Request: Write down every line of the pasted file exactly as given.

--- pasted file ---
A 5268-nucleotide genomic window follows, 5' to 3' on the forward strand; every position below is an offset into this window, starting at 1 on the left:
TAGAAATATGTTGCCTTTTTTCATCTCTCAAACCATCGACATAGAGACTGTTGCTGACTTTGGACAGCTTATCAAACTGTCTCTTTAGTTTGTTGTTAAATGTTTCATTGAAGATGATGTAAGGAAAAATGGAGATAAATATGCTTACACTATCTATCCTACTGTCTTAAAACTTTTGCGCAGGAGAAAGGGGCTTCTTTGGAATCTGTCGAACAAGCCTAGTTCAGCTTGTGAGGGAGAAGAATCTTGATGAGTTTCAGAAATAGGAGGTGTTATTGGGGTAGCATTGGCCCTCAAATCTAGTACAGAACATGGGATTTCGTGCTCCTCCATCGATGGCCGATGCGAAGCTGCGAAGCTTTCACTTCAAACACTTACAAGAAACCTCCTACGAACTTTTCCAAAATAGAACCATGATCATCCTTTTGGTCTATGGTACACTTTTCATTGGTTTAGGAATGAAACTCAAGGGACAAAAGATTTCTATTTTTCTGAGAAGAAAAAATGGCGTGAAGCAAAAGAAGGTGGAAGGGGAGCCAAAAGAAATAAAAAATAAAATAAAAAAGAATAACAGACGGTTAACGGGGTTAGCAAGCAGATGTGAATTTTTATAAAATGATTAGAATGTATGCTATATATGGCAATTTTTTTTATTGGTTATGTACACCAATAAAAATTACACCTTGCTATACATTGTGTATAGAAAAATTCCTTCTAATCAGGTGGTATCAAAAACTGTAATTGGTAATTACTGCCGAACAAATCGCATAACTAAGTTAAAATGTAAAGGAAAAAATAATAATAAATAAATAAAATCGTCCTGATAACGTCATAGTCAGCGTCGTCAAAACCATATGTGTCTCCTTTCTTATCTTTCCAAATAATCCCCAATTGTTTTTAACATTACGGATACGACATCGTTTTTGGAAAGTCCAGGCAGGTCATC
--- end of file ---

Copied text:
A 5268-nucleotide genomic window follows, 5' to 3' on the forward strand; every position below is an offset into this window, starting at 1 on the left:
TAGAAATATGTTGCCTTTTTTCATCTCTCAAACCATCGACATAGAGACTGTTGCTGACTTTGGACAGCTTATCAAACTGTCTCTTTAGTTTGTTGTTAAATGTTTCATTGAAGATGATGTAAGGAAAAATGGAGATAAATATGCTTACACTATCTATCCTACTGTCTTAAAACTTTTGCGCAGGAGAAAGGGGCTTCTTTGGAATCTGTCGAACAAGCCTAGTTCAGCTTGTGAGGGAGAAGAATCTTGATGAGTTTCAGAAATAGGAGGTGTTATTGGGGTAGCATTGGCCCTCAAATCTAGTACAGAACATGGGATTTCGTGCTCCTCCATCGATGGCCGATGCGAAGCTGCGAAGCTTTCACTTCAAACACTTACAAGAAACCTCCTACGAACTTTTCCAAAATAGAACCATGATCATCCTTTTGGTCTATGGTACACTTTTCATTGGTTTAGGAATGAAACTCAAGGGACAAAAGATTTCTATTTTTCTGAGAAGAAAAAATGGCGTGAAGCAAAAGAAGGTGGAAGGGGAGCCAAAAGAAATAAAAAATAAAATAAAAAAGAATAACAGACGGTTAACGGGGTTAGCAAGCAGATGTGAATTTTTATAAAATGATTAGAATGTATGCTATATATGGCAATTTTTTTTATTGGTTATGTACACCAATAAAAATTACACCTTGCTATACATTGTGTATAGAAAAATTCCTTCTAATCAGGTGGTATCAAAAACTGTAATTGGTAATTACTGCCGAACAAATCGCATAACTAAGTTAAAATGTAAAGGAAAAAATAATAATAAATAAATAAAATCGTCCTGATAACGTCATAGTCAGCGTCGTCAAAACCATATGTGTCTCCTTTCTTATCTTTCCAAATAATCCCCAATTGTTTTTAACATTACGGATACGACATCGTTTTTGGAAAGTCCAGGCAGGTCATC